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Stem-Cell Research
How Catholic Ethics
Guide Us

by Thomas A. Shannon

Over the last two decades scientific developments have been proceeding at a rapid pace. Nowhere has this been more true than in human genetics. One cannot pick up the daily paper or listen to a news show without hearing of yet another new discovery, development or application of a new procedure.

There are two main problems with this steady stream of information: The information itself is becoming more and more complex and the applications are predicted to be revolutionary. Frequently the research is only at the very beginning stages. Much of this research has an ethical dimension. In this Update we'll take a look at the field of stem-cell research. We'll explain what stem cells are and why there are ethical concerns.

Most Americans have had some sort of a biology course in high school; some have had a college-level course; but few have had specific courses in molecular genetics or bioengineering. Thus we may have some sort of general idea of the topic, but not grasp the real core issues. Several ethical issues were raised with the recent near-completion of the Human Genome Project (the project that identified and mapped the structure of human DNA)—privacy, potential disqualification for insurance, the possibility of predicting some aspects of one's health at birth, to name just a few. The technology goes forward, however, and often without sufficient breathing room to understand the technology, much less consider its implications.

This happened again with the debate over embryonic stem-cell research. Research on adult and embryonic stem cells of animals and humans has been going on for several years, and a national bioethics commission made some recommendations about this research. On August 9, 2001, President Bush announced his decision to allow the federal government to provide funding for research on 64 lines of embryonic stem cells. These lines came from destroyed human embryos obtained from in vitro fertilization clinics. The president's decision caused an enormous debate in terms of both science and ethics. Many commentators, religious leaders, scientists and members of the public weighed in on various sides of the debate, and an advisory committee will now monitor the research. But what is the debate about?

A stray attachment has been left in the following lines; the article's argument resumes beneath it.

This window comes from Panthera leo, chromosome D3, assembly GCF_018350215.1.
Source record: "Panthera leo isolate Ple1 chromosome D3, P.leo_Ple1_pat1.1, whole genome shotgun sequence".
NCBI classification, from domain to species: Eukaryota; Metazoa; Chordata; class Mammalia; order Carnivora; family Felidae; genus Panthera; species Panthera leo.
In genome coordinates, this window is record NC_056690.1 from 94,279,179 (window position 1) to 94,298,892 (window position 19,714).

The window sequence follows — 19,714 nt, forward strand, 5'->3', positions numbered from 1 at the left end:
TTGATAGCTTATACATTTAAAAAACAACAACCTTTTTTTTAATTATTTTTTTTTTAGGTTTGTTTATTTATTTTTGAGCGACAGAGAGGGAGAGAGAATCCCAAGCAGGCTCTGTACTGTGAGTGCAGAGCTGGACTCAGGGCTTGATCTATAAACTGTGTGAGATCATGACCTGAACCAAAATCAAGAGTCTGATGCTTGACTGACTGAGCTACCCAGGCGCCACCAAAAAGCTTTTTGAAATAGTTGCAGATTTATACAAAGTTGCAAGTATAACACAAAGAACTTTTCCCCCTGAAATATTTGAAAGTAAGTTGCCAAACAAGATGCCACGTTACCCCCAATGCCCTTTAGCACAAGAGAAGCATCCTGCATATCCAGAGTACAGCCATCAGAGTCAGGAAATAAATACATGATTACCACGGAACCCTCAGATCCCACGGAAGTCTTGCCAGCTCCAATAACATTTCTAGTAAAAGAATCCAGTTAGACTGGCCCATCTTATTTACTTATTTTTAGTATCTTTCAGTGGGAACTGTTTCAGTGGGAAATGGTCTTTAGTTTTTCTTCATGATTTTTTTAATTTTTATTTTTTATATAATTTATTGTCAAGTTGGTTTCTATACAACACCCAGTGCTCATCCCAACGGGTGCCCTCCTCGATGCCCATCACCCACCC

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WHAT ARE STEM CELLS, ANYWAY?

First, what are stem cells and why are they so important? Essentially, stem cells are cells that have the potential to become many different kinds of cells. They are the means by which cells in the body can be replenished. In the very early embryo these cells are totipotent—that is, they have the potency to become any kind of body cell. In adult stem cells, the cells are pluripotent—they have the capacity to become a variety of cells, but not all. Scientists hope to obtain lines of these embryonic stem cells—large numbers of them grown from a common source—and coax them into becoming specific kinds of cells.

For example, a biologist at my college recently succeeded in having blood cells from bone marrow grow into nerve cells. Other scientists have recently reported success in having embryonic stem cells grow into three different types of blood cells. The goal of this research is to use these stem cells to develop various tissues that can then be used to repair damaged tissues in the body—heart tissue to repair a damaged heart, nerve tissue to repair a damaged spinal column or reverse the effects of Alzheimer's disease. The research is very interesting, complex and promising.

WHICH STEM CELLS?

Now let's look at a particular kind of ethical problem. Which stem cells should be used for research, adult or embryonic? Many have argued that adult stem cells are difficult to obtain, very hard to coax into developing into other tissues and, consequently, their use would involve much more time and money to obtain the desired results. Up until very recently, this was generally true.

But now research has shown that adult stem cells can be isolated and developed. If this research continues to be successful, there may no reason whatsoever to use embryonic stem cells, which requires destruction of early embryos and poses a serious ethical problem. Many argue that adult stem cells are where the resources for stem-cell research should be directed. Continued success in this area would essentially eliminate the need for embryonic stem cells—and put an end to a major ethical problem.

But the problem is that the Bush proposal—and indeed the desire of many scientists and many in Congress—is to use federal funds to support research on stem cells extracted from already destroyed human embryos. Is this ethical? There are actually two ethical questions here: First, is the destruction of the very early embryo immoral? Second, if a vaccine or tissue is generated from these human embryonic stem cells, would someone act unethically in using it?

Over the last few decades there has been a strong affirmation by the pope and bishops that the human embryo is to be valued and, in effect, treated as a person from the time of fertilization forward. It is not to be destroyed or seen as disposable tissue that can be used in research as any other tissue might be. Nor should such embryos be generated specifically for research purposes. This of course is possible, given the technology of in vitro, "outside the body," fertilization. And in fact, one fertility clinic in Virginia has reported that in fact that is exactly what it is doing.

REACTIONS FROM POPE AND BISHOPS

What is the moral status of the early embryo? Pope John Paul II gave his perspective on this debate in an address to President Bush on July 23, 2001, during his papal visit. The pope rearticulated his position on the use of embryos by saying: "Experience is already showing how a tragic coarsening of consciences accompanies the assault on innocent human life in the womb, leading to accommodation and acquiescence in the face of other related evils such as euthanasia, infanticide and, most recently, proposals for the creation for research purposes of human embryos, destined to be destroyed in the process." The pope also called for the United States to show the world that we can be masters and not products of technology.